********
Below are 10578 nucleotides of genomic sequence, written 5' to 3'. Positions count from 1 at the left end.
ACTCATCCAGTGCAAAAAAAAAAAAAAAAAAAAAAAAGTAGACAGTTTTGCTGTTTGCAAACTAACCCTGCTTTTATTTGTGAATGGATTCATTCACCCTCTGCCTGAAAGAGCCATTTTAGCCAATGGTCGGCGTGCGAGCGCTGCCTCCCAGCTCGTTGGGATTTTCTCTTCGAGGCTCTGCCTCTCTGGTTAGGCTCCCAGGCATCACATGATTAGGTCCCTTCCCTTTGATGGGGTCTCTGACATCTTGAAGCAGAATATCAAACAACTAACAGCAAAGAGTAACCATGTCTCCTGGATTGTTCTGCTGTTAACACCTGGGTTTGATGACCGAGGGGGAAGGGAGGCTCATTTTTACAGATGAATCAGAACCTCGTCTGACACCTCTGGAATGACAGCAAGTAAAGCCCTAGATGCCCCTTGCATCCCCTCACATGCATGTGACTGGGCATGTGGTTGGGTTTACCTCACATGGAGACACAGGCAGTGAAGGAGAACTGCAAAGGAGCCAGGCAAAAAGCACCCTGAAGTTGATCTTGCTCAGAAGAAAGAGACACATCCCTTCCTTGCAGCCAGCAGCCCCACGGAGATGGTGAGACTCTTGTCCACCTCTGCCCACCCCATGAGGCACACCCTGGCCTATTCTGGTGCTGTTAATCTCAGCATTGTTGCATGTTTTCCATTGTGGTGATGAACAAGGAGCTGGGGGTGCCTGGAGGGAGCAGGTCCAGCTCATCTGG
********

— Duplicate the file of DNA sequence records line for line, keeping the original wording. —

Below are 10578 nucleotides of genomic sequence, written 5' to 3'. Positions count from 1 at the left end.
ACTCATCCAGTGCAAAAAAAAAAAAAAAAAAAAAAAAGTAGACAGTTTTGCTGTTTGCAAACTAACCCTGCTTTTATTTGTGAATGGATTCATTCACCCTCTGCCTGAAAGAGCCATTTTAGCCAATGGTCGGCGTGCGAGCGCTGCCTCCCAGCTCGTTGGGATTTTCTCTTCGAGGCTCTGCCTCTCTGGTTAGGCTCCCAGGCATCACATGATTAGGTCCCTTCCCTTTGATGGGGTCTCTGACATCTTGAAGCAGAATATCAAACAACTAACAGCAAAGAGTAACCATGTCTCCTGGATTGTTCTGCTGTTAACACCTGGGTTTGATGACCGAGGGGGAAGGGAGGCTCATTTTTACAGATGAATCAGAACCTCGTCTGACACCTCTGGAATGACAGCAAGTAAAGCCCTAGATGCCCCTTGCATCCCCTCACATGCATGTGACTGGGCATGTGGTTGGGTTTACCTCACATGGAGACACAGGCAGTGAAGGAGAACTGCAAAGGAGCCAGGCAAAAAGCACCCTGAAGTTGATCTTGCTCAGAAGAAAGAGACACATCCCTTCCTTGCAGCCAGCAGCCCCACGGAGATGGTGAGACTCTTGTCCACCTCTGCCCACCCCATGAGGCACACCCTGGCCTATTCTGGTGCTGTTAATCTCAGCATTGTTGCATGTTTTCCATTGTGGTGATGAACAAGGAGCTGGGGGTGCCTGGAGGGAGCAGGTCCAGCTCATCTGG